Sen. Anitere Flores has built a health care budget around $600 in federal money for indigent care that she concedes might never arrive.
“If it doesn’t happen, look, we’ll have to reassess the situation,” Flores said this week during a hearing before the Subcommittee on Health and Human Services.
“This is just the Senate’s version. There’s a whole other version that’s going on in the House,” she said.
Pending negotiations with the House and Gov. Rick Scott, “I think it’s important for us as a Senate to take a stand and day, ‘We’re going to do whatever we can to help our hospitals help make their case to the federal government,’ ” Flores said.
“If we simply do nothing — if simply say, ‘Well, let’s just not even include it,’ that may not send the right message to Washington as far as the state’s commitment to hospitals and to Medicaid re-imbursement.”
The money is for LIP, the Low Income Pool for hospitals that care for indigent patients. The Obama administration stopped supporting the program in a failed effort to goose the state into accepting the Affordable Care Act’s Medicaid expansion. The state has been filling the financial gap since then.
Scott included LIP money in his proposed budget. The House budget lacks LIP funding — a concession to reality, according to Jason Brodeur, chairman of the responsible House subcommittee.
House Speaker Richard Corcoran confirmed that Sen. Marco Rubio has been in contact with House leaders about the prospects.
“It looks promising, but we’ll see. And they know our timeline; they know our schedule,” Corcoran said during a news briefing with reporters.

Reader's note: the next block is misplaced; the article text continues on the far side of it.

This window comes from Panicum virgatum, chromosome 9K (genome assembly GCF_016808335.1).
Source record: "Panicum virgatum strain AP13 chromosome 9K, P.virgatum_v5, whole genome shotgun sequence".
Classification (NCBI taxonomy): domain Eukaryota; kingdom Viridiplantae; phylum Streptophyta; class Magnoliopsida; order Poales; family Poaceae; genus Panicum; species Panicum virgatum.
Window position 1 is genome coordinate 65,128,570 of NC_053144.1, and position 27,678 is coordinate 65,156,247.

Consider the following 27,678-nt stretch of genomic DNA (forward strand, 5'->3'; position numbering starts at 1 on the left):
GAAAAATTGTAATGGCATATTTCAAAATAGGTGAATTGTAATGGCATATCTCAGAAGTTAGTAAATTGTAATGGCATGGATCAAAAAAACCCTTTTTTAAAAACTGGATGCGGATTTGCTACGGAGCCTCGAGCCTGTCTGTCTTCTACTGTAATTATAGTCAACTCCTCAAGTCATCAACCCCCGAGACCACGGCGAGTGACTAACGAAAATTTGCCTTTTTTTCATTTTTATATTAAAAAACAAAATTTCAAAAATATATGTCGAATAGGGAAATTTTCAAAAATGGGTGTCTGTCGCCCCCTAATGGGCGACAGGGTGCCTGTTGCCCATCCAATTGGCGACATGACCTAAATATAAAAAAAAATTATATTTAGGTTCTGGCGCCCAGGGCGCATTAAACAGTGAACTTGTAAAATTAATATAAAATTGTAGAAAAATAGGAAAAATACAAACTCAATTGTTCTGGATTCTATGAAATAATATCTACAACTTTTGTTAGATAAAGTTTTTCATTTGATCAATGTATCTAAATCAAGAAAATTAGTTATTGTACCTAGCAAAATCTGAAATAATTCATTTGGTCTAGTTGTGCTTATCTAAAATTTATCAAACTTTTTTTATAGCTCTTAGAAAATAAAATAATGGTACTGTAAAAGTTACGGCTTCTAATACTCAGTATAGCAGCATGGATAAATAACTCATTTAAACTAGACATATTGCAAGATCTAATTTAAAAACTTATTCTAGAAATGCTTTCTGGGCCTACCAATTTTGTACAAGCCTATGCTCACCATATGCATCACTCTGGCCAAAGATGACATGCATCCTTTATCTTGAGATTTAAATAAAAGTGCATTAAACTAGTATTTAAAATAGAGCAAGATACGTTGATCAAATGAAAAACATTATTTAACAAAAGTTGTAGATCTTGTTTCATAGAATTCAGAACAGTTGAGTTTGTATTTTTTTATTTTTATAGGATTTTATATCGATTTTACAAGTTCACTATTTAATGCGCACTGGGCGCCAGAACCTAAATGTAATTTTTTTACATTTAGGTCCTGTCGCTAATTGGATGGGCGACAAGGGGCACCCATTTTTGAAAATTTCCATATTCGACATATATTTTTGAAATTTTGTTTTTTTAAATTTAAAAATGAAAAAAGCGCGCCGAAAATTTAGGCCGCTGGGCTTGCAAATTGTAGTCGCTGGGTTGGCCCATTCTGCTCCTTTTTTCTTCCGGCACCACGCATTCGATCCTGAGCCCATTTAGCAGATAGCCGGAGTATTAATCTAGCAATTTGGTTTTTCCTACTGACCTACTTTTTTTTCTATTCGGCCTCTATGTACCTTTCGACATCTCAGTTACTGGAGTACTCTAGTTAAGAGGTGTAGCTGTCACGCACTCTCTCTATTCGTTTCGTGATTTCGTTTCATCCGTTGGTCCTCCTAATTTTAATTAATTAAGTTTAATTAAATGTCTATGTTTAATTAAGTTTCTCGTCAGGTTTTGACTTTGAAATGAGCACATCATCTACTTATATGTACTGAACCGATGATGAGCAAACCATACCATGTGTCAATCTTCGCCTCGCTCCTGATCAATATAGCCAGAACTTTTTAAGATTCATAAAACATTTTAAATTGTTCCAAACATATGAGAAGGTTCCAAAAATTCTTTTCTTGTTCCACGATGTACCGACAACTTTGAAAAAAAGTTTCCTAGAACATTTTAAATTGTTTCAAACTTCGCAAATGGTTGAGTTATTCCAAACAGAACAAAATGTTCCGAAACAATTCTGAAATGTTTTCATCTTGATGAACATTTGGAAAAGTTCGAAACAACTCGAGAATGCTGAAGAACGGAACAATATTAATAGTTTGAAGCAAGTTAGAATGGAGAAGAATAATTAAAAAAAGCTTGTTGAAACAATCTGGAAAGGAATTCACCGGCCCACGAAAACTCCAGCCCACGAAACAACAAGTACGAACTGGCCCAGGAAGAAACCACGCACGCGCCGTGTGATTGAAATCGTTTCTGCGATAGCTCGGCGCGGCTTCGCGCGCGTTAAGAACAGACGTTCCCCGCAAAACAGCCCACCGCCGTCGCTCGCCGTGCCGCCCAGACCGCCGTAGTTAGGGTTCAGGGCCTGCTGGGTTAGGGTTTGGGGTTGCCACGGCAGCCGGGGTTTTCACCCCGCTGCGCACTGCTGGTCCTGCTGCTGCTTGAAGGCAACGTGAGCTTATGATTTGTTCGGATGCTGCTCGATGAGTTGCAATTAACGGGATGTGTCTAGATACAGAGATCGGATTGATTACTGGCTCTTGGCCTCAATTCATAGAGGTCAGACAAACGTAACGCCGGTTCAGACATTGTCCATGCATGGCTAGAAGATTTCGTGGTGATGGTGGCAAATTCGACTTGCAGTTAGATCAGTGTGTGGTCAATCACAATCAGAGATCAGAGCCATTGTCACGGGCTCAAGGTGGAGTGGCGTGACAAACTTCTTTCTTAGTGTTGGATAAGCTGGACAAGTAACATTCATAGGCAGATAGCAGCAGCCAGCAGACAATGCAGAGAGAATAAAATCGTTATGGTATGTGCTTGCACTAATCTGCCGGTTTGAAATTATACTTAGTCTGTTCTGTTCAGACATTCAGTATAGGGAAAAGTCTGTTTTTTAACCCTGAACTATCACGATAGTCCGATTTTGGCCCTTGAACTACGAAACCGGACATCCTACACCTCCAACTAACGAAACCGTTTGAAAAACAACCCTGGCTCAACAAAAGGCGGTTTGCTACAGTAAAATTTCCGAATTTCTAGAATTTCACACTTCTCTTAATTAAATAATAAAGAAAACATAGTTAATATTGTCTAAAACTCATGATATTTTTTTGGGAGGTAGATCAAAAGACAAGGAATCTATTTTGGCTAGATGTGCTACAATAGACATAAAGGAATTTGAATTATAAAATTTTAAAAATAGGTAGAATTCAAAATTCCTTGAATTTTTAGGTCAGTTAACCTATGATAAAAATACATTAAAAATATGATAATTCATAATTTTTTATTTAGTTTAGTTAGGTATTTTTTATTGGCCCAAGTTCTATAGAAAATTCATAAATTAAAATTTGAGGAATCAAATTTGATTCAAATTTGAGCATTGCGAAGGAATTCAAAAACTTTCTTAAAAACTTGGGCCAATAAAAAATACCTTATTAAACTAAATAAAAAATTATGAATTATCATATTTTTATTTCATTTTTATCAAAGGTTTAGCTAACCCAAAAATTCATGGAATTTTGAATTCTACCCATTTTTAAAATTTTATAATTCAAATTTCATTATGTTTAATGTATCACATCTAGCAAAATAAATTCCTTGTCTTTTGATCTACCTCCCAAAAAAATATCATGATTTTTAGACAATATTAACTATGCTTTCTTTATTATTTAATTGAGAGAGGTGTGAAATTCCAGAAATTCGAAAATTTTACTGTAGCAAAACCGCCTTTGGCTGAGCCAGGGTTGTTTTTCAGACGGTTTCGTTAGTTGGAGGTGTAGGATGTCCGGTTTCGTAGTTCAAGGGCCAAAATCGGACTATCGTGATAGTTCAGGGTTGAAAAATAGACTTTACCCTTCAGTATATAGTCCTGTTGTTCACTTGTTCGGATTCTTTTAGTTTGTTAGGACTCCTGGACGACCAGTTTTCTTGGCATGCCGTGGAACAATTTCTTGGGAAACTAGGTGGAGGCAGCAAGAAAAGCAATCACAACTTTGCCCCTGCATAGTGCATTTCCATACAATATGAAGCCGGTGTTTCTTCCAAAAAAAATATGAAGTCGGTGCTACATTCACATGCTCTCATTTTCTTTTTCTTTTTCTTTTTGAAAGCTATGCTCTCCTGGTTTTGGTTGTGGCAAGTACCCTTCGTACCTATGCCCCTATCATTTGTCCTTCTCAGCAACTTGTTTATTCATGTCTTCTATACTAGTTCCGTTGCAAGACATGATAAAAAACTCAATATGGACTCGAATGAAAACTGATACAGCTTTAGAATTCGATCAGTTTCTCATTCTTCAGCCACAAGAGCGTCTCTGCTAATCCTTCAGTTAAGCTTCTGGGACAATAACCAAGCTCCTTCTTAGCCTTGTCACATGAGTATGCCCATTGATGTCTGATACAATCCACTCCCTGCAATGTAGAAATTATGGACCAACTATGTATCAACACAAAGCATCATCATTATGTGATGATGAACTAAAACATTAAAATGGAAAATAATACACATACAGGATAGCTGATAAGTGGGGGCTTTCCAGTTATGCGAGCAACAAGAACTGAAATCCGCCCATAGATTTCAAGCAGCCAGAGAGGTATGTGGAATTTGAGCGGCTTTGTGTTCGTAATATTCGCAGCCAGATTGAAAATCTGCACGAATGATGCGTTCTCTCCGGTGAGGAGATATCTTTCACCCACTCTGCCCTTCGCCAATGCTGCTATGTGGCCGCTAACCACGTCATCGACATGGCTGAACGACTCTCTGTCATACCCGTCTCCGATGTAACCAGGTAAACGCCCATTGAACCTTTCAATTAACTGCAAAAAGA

But, as a general proposition, he indicated it was too soon to count those chickens.
“I think it’s generally considered an irresponsible budgeting practice to budget money that’s not in it. That’s why, in the past, when we had issues over the LIP funding into our budget until we had the (federal) LIP funding,” he said.
Still, Flores is proceeding for now on the assumption the feds will pay up.
“We just have to be in the best position to make our case why this funding is important — that it’s important for our state, for the hospitals, but mostly for the patients,” she told committee members.
By the time the House and Senate wrap up their budgets in a few weeks, state leaders should know whether the Trump administration is good for the money, she said.
“At that point, we’ll be armed with the best information prior to actually finalizing a budget for the full state — at that point, in negotiations with the House, as well.”
“What happens if that $600 million does not come from the federal government?” Sen. Bobby Powell asked.
“It’s a great question, and I’m afraid we think we know what happens,” Flores said.
“Our confidence level in this coming through is a whole lot higher than it was a couple of years ago,” she said. “If it doesn’t happen, we’ll have to reassess the situation.”